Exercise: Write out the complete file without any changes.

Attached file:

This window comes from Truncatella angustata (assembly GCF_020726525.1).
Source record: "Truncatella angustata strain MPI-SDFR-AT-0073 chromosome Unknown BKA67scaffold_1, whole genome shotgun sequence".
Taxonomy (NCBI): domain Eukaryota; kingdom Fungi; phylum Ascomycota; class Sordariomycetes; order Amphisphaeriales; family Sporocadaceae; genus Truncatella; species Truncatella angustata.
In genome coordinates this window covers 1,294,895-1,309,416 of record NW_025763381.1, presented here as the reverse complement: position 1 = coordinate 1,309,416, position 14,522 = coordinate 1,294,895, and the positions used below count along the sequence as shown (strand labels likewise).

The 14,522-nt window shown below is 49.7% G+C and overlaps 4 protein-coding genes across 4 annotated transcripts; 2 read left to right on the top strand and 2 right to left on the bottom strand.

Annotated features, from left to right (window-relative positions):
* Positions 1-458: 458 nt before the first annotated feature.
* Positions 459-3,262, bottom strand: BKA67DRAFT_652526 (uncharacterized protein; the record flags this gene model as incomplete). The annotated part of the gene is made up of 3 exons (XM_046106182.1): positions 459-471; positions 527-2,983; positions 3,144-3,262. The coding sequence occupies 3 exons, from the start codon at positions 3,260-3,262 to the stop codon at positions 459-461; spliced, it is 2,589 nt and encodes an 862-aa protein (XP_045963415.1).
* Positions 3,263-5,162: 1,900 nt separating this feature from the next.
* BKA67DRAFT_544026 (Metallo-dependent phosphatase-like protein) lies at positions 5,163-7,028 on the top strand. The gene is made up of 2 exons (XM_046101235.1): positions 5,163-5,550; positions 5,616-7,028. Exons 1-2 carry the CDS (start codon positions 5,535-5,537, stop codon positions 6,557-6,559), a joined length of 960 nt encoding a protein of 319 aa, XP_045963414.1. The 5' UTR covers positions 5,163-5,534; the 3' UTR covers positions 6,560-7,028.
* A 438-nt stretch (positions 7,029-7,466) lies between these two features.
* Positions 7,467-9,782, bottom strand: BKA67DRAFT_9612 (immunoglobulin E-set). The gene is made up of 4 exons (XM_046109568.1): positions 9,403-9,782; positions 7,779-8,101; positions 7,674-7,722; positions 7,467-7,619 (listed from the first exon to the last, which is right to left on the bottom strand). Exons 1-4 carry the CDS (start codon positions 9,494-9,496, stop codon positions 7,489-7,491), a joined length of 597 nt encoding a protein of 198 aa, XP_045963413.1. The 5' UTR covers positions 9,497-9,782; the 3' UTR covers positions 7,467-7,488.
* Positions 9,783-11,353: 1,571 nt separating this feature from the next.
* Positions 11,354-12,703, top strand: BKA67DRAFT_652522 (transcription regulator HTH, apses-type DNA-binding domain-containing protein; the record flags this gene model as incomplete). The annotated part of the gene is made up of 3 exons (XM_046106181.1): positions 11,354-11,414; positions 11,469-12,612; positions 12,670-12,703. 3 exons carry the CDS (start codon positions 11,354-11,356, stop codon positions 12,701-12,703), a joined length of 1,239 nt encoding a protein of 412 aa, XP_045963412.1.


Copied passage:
This window comes from Truncatella angustata (assembly GCF_020726525.1).
Source record: "Truncatella angustata strain MPI-SDFR-AT-0073 chromosome Unknown BKA67scaffold_1, whole genome shotgun sequence".
Taxonomy (NCBI): domain Eukaryota; kingdom Fungi; phylum Ascomycota; class Sordariomycetes; order Amphisphaeriales; family Sporocadaceae; genus Truncatella; species Truncatella angustata.
In genome coordinates this window covers 1,294,895-1,309,416 of record NW_025763381.1, presented here as the reverse complement: position 1 = coordinate 1,309,416, position 14,522 = coordinate 1,294,895, and the positions used below count along the sequence as shown (strand labels likewise).

The 14,522-nt window shown below is 49.7% G+C and overlaps 4 protein-coding genes across 4 annotated transcripts; 2 read left to right on the top strand and 2 right to left on the bottom strand.

Annotated features, from left to right (window-relative positions):
* Positions 1-458: 458 nt before the first annotated feature.
* Positions 459-3,262, bottom strand: BKA67DRAFT_652526 (uncharacterized protein; the record flags this gene model as incomplete). The annotated part of the gene is made up of 3 exons (XM_046106182.1): positions 459-471; positions 527-2,983; positions 3,144-3,262. The coding sequence occupies 3 exons, from the start codon at positions 3,260-3,262 to the stop codon at positions 459-461; spliced, it is 2,589 nt and encodes an 862-aa protein (XP_045963415.1).
* Positions 3,263-5,162: 1,900 nt separating this feature from the next.
* BKA67DRAFT_544026 (Metallo-dependent phosphatase-like protein) lies at positions 5,163-7,028 on the top strand. The gene is made up of 2 exons (XM_046101235.1): positions 5,163-5,550; positions 5,616-7,028. Exons 1-2 carry the CDS (start codon positions 5,535-5,537, stop codon positions 6,557-6,559), a joined length of 960 nt encoding a protein of 319 aa, XP_045963414.1. The 5' UTR covers positions 5,163-5,534; the 3' UTR covers positions 6,560-7,028.
* A 438-nt stretch (positions 7,029-7,466) lies between these two features.
* Positions 7,467-9,782, bottom strand: BKA67DRAFT_9612 (immunoglobulin E-set). The gene is made up of 4 exons (XM_046109568.1): positions 9,403-9,782; positions 7,779-8,101; positions 7,674-7,722; positions 7,467-7,619 (listed from the first exon to the last, which is right to left on the bottom strand). Exons 1-4 carry the CDS (start codon positions 9,494-9,496, stop codon positions 7,489-7,491), a joined length of 597 nt encoding a protein of 198 aa, XP_045963413.1. The 5' UTR covers positions 9,497-9,782; the 3' UTR covers positions 7,467-7,488.
* Positions 9,783-11,353: 1,571 nt separating this feature from the next.
* Positions 11,354-12,703, top strand: BKA67DRAFT_652522 (transcription regulator HTH, apses-type DNA-binding domain-containing protein; the record flags this gene model as incomplete). The annotated part of the gene is made up of 3 exons (XM_046106181.1): positions 11,354-11,414; positions 11,469-12,612; positions 12,670-12,703. 3 exons carry the CDS (start codon positions 11,354-11,356, stop codon positions 12,701-12,703), a joined length of 1,239 nt encoding a protein of 412 aa, XP_045963412.1.